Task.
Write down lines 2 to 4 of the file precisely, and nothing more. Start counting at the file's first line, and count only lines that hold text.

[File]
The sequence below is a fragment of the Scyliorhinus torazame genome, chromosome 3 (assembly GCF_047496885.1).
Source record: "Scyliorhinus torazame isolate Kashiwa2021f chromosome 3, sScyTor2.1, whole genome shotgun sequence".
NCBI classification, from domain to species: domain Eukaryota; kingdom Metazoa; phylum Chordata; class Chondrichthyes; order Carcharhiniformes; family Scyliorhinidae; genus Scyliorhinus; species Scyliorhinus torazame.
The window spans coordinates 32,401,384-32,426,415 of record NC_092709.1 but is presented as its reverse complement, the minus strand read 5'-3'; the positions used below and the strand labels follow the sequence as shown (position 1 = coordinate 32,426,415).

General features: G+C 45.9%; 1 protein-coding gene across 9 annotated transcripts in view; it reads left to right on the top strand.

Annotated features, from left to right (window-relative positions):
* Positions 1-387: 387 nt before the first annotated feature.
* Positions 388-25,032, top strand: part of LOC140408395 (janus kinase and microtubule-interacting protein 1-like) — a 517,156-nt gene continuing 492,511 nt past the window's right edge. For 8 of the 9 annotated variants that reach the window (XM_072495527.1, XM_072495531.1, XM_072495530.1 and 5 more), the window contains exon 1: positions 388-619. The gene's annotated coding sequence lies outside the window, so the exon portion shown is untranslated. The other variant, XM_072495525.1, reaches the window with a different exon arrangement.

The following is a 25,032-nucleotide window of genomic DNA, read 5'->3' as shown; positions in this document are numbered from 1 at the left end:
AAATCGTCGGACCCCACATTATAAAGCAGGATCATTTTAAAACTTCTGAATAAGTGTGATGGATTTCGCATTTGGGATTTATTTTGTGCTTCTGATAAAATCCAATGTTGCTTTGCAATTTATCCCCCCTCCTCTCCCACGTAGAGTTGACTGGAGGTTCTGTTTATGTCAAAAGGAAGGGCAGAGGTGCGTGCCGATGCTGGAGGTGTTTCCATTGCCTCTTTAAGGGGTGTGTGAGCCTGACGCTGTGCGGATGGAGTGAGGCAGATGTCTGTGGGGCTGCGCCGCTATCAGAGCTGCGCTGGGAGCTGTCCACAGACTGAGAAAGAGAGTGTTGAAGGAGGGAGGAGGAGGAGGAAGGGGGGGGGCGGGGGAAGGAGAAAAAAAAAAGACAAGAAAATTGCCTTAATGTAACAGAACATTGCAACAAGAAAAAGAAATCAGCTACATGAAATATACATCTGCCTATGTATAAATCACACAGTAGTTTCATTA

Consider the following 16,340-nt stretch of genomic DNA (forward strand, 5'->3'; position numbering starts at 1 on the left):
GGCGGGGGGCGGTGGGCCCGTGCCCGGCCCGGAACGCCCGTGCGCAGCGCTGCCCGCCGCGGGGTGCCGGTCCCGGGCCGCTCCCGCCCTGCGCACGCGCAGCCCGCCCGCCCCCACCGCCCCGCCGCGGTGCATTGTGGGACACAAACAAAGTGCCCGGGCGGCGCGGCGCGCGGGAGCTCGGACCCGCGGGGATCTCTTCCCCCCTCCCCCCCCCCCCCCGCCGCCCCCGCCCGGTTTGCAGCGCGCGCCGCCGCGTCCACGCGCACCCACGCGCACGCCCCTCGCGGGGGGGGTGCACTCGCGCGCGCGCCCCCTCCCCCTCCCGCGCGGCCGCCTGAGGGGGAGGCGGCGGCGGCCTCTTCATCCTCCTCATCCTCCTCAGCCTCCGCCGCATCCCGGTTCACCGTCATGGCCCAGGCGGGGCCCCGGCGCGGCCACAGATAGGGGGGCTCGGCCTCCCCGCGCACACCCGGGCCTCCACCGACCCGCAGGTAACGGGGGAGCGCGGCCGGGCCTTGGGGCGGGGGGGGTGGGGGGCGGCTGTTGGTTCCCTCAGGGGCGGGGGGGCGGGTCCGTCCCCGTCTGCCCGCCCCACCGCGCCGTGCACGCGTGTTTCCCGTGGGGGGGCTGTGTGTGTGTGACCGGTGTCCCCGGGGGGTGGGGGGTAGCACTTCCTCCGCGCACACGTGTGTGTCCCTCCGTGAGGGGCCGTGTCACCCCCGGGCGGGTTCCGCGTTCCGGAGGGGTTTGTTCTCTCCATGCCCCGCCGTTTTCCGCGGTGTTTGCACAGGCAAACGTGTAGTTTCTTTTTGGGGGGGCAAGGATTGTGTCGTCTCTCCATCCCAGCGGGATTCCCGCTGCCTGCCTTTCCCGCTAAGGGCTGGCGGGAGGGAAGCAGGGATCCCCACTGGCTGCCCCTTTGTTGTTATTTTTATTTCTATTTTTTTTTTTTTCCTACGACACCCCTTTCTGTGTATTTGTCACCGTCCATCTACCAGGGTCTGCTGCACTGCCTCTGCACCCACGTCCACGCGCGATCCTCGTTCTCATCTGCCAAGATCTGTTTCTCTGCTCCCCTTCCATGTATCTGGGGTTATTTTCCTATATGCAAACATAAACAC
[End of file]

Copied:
Source record: "Scyliorhinus torazame isolate Kashiwa2021f chromosome 3, sScyTor2.1, whole genome shotgun sequence".
NCBI classification, from domain to species: domain Eukaryota; kingdom Metazoa; phylum Chordata; class Chondrichthyes; order Carcharhiniformes; family Scyliorhinidae; genus Scyliorhinus; species Scyliorhinus torazame.
The window spans coordinates 32,401,384-32,426,415 of record NC_092709.1 but is presented as its reverse complement, the minus strand read 5'-3'; the positions used below and the strand labels follow the sequence as shown (position 1 = coordinate 32,426,415).